There is nothing that “sells” analytics like good visuals.

To that point, some people are just so genius that I feel hopelessly behind to their masterminds. Case in point, see for example the following Halloween costume chart by “MB“.

Halloween costume guide

Happy Halloween!

Digital-Marketing Framework (now revised and improved)

Here is a revised framework for digital marketing strategy.

Digital-marketing-strategy-framework

 

Why the revision?

This fixes a number of shortcomings in the first version that I had proposed 10 days ago.

  • For example, David Raab and Laura Patterson, members of the Founders Council of DigitalMarketingOne, caught a critical flaw in the earlier version. Namely, my placement of channels (e.g. Search, display, etc.) in the framework diagram was flawed. I placed them in specific locations of the customer lifecycle whereas they can play a role in many stages of the lifecycle.
  • Additionally, I was in round table discussions at the eConsultancy peer summit in NYC, and it was a good reminder that many companies still haven’t made explicit what mission their digital channel has, i.e. how it should be contributing to the business.

Elements of the new strategic framework for digital marketing

Informed by overall marketing strategy

First of all, before CMOs think about using this framework they still ought to start with a higher level framework such as Doug Goldstein’s briliant work at MindOfMarketing.net. That global strategy needs to be in place so that the CMO can now drill-down to define the contribution of digital within the bigger setting.

Define Digital’s mission

Job one is to define how digital is to contribute to the business and to the customer life cycle across multiple channels.

Select your overall digital strategy

Based on your digital mission your CMO can now derive the overall approach in terms of presences that you should prioritize (e.g. mobile, Facebook, website, etc.) and their related “site types” or business models, i.e.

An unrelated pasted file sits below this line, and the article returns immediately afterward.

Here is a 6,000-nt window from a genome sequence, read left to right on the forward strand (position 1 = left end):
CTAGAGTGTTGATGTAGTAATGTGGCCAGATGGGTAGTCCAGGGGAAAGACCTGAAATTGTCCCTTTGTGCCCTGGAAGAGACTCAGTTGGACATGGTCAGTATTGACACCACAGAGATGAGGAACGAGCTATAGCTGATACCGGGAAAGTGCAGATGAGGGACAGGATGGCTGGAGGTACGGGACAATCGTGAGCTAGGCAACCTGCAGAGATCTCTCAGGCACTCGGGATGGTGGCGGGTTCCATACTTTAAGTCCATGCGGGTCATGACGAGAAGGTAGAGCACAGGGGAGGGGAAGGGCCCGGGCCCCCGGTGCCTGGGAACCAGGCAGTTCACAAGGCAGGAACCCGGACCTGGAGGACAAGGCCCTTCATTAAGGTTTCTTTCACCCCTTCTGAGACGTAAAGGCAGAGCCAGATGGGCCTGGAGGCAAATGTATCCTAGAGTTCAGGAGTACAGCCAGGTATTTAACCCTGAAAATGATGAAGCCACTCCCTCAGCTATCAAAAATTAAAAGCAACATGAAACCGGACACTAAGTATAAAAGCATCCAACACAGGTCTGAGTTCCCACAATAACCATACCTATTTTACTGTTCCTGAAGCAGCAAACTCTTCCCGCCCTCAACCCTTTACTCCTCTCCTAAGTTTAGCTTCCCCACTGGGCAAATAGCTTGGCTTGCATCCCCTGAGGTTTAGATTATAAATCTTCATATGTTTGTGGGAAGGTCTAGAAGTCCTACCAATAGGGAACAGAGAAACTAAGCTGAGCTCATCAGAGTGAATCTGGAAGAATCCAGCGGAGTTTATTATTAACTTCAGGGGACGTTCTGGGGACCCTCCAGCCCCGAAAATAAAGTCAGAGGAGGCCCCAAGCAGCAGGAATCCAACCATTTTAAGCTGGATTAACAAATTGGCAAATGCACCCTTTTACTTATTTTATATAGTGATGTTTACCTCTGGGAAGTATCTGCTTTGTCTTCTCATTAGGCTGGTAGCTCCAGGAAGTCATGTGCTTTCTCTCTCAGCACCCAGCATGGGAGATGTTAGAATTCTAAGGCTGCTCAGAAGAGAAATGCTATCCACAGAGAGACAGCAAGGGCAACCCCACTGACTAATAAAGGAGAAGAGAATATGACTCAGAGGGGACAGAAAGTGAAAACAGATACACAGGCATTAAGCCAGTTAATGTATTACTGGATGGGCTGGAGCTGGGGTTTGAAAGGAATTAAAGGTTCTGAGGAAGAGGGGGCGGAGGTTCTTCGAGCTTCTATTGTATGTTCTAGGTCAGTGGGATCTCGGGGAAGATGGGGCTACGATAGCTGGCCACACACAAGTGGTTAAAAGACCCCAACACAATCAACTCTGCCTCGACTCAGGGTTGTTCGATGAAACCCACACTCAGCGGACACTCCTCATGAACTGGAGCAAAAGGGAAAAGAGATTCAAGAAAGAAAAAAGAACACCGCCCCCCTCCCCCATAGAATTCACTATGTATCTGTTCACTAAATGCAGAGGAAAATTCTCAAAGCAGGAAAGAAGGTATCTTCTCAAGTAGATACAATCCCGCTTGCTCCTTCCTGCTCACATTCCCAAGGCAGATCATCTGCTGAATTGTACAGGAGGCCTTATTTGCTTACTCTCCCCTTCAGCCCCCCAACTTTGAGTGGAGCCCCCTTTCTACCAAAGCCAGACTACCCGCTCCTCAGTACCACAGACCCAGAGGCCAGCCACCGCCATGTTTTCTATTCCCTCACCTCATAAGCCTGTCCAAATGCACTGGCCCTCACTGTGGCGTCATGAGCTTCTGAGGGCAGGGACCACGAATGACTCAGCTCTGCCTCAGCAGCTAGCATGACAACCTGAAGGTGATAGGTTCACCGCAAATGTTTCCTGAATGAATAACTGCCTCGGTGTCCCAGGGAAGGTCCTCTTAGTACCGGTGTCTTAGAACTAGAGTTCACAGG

1. eCommerce,
  2. lead gen,
  3. customer service,
  4. content/publishing,
  5. or brand marketing.

Based on these decisions you can then derive the top five KPIs and targets that you should work towards. You can also form an initial opinion on the ad channels that suggest themselves for the audience that you wish to reach.

Interactivity

As pointed out in the last post, interactivity is what digital is really good at. So the new framework retains the prominent role for interactive marketing across the customer lifecycle. I removed the reference to channels (e.g. search, etc.) however since each channel can play a role in multiple lifecycle stages.

ROI measurement and optimization

The other strengths of digital are measurability and testing. This needs to be put to use towards continuous improvement. Using the insights marketers change their investments in the familiar cycle of continuous optimization.

Unlike the original web analytics cycle of continuous improvement however, the emphasis here is that the continuous improvement applies not just to web pages and advertising. But you want to apply it to your entire digital and interaction strategy.

Technology strategy and selection

Finally, your use of digital marketing technology should of course be determined by the digital and interactive marketing strategies that you are going after.